Physiological and self-report responses of parents of children with autism spectrum disorder to children crying
Date of Issue2017
College of Humanities, Arts, and Social Sciences
Social and Affiliative Neuroscience Lab
Little is known about the physiological response of parents of children with Autism Spectrum Disorder (ASD) to crying of children who have already received the diagnosis of ASD. This study aimed to compare cardiac dynamics via Inter-Beat Interval (IBI) and self-reported emotional states of parents of children with ASD and of parents with typically developing (TD) children while listening to crying of children with ASD (ASD cry) and of typically developing children (TD cry). Analyses revealed higher IBI in parents of children with ASD than IBI in parents of TD children while listening to both cry groups; however no differences on self-reported emotional states were observed. Parents of children with ASD were calmer (higher IBI) than parents of TD children while listening to crying. However, ASD cry did not elicit different IBI compared to TD cry. ASD cry and TD cry were differentiated based on parents’ self-responses about what they felt during the listening of crying, their physiological responses showed no differences. These results highlight the similarities and differences between self-reported emotional states and physiological responses of parents of children with ASD, and also point to the importance of monitoring parents’ physiological responses in addition to their subjective responses.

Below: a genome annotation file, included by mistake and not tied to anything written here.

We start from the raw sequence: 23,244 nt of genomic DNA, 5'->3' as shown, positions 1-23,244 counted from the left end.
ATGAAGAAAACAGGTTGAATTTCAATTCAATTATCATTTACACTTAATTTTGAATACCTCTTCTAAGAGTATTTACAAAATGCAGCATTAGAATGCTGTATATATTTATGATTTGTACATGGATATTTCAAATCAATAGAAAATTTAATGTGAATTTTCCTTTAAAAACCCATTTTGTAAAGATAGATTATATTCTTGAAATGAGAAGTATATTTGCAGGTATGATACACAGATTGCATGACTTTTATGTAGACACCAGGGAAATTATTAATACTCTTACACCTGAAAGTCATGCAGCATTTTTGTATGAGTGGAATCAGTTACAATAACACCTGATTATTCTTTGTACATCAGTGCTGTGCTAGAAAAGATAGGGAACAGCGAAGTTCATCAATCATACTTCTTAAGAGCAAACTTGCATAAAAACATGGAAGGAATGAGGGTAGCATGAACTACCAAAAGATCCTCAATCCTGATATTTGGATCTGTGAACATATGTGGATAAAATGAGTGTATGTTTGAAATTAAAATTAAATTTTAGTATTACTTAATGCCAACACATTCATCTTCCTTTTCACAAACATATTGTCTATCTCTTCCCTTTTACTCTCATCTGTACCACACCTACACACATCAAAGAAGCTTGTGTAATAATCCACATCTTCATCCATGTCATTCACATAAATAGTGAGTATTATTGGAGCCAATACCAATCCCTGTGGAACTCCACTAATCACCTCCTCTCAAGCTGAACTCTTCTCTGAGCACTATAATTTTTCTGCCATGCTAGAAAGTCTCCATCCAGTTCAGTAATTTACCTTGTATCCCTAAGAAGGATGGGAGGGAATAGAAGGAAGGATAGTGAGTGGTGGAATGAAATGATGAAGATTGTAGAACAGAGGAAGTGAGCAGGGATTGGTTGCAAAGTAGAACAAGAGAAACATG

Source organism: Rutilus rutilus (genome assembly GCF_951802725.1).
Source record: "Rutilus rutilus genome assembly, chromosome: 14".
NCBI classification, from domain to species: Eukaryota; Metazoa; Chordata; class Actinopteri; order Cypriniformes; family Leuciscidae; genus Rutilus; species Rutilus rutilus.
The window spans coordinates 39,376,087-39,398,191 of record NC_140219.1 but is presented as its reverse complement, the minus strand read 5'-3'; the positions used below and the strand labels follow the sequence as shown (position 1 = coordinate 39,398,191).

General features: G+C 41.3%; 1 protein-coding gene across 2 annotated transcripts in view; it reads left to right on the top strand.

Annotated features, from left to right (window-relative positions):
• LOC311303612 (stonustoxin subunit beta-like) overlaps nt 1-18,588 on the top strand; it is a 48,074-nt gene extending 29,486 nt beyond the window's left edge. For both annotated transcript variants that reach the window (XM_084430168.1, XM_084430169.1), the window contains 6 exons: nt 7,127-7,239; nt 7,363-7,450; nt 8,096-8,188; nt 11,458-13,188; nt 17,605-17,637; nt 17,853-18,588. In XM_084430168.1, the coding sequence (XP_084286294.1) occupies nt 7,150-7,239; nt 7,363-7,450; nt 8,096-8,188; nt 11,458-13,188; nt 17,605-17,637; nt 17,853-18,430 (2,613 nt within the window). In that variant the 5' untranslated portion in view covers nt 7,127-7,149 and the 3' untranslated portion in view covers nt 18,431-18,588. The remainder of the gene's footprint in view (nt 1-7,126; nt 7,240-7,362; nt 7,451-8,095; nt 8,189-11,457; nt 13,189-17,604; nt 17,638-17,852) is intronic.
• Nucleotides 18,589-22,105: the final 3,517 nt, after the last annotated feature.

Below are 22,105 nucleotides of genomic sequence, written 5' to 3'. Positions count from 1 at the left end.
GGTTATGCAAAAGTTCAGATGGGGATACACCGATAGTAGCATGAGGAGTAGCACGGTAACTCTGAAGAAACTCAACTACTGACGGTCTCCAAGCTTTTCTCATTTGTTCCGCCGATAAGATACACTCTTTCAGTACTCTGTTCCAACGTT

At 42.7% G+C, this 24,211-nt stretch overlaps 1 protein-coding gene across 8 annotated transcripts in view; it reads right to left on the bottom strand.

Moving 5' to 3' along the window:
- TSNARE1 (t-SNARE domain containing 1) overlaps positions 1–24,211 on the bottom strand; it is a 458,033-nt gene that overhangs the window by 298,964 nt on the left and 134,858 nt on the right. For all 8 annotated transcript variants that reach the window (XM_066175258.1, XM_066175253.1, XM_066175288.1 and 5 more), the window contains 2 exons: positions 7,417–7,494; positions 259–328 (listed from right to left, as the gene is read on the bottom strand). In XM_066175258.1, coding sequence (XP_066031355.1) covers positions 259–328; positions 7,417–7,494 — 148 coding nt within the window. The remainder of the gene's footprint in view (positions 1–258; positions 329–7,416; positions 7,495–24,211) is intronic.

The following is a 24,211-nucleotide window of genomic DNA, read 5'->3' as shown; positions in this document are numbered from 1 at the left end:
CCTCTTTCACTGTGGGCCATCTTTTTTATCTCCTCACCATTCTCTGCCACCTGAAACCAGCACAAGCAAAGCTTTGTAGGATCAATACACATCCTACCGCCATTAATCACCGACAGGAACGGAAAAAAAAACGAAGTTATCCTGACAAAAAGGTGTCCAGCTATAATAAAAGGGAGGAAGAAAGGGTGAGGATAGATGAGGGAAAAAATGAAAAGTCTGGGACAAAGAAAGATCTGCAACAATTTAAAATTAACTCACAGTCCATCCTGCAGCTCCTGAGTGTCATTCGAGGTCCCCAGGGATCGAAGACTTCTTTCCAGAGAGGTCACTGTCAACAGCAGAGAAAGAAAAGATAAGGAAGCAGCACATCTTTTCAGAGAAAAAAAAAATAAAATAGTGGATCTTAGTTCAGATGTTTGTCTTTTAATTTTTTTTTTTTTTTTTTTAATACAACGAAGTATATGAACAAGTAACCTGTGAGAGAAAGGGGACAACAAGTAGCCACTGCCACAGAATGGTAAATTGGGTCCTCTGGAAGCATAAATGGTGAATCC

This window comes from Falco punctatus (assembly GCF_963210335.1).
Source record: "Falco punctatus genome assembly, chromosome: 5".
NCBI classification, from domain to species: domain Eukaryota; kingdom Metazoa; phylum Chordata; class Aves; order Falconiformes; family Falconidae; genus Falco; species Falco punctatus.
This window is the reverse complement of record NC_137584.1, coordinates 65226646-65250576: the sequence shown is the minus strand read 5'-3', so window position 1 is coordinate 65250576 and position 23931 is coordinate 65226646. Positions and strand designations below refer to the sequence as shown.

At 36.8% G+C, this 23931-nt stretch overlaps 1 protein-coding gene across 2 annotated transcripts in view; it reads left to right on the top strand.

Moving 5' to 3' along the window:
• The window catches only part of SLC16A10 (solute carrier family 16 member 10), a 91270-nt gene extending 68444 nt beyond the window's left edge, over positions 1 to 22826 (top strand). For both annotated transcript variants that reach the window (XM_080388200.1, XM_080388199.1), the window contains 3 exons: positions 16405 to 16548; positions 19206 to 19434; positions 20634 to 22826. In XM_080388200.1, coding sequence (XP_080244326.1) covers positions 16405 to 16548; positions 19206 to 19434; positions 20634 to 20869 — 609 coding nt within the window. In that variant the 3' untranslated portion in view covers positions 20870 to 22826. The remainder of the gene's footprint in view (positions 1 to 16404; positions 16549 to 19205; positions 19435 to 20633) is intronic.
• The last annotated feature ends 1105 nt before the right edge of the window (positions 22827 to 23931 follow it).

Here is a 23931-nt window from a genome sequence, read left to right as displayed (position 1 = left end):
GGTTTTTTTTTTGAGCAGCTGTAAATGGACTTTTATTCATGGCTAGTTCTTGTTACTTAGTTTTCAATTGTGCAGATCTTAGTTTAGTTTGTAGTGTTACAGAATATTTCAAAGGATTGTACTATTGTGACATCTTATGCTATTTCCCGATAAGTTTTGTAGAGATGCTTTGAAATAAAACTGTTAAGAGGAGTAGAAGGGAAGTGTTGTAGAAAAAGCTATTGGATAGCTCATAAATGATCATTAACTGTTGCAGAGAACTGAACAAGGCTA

Parents of Children with ASD
Research in Developmental Disabilities
© 2017 Elsevier. This is the author created version of a work that has been peer reviewed and accepted for publication by Research in Developmental Disabilities, Elsevier. It incorporates referee’s comments but changes resulting from the publishing process, such as copyediting, structural formatting, may not be reflected in this document. The published version is available at: [http://dx.doi.org/10.1016/j.ridd.2017.12.004].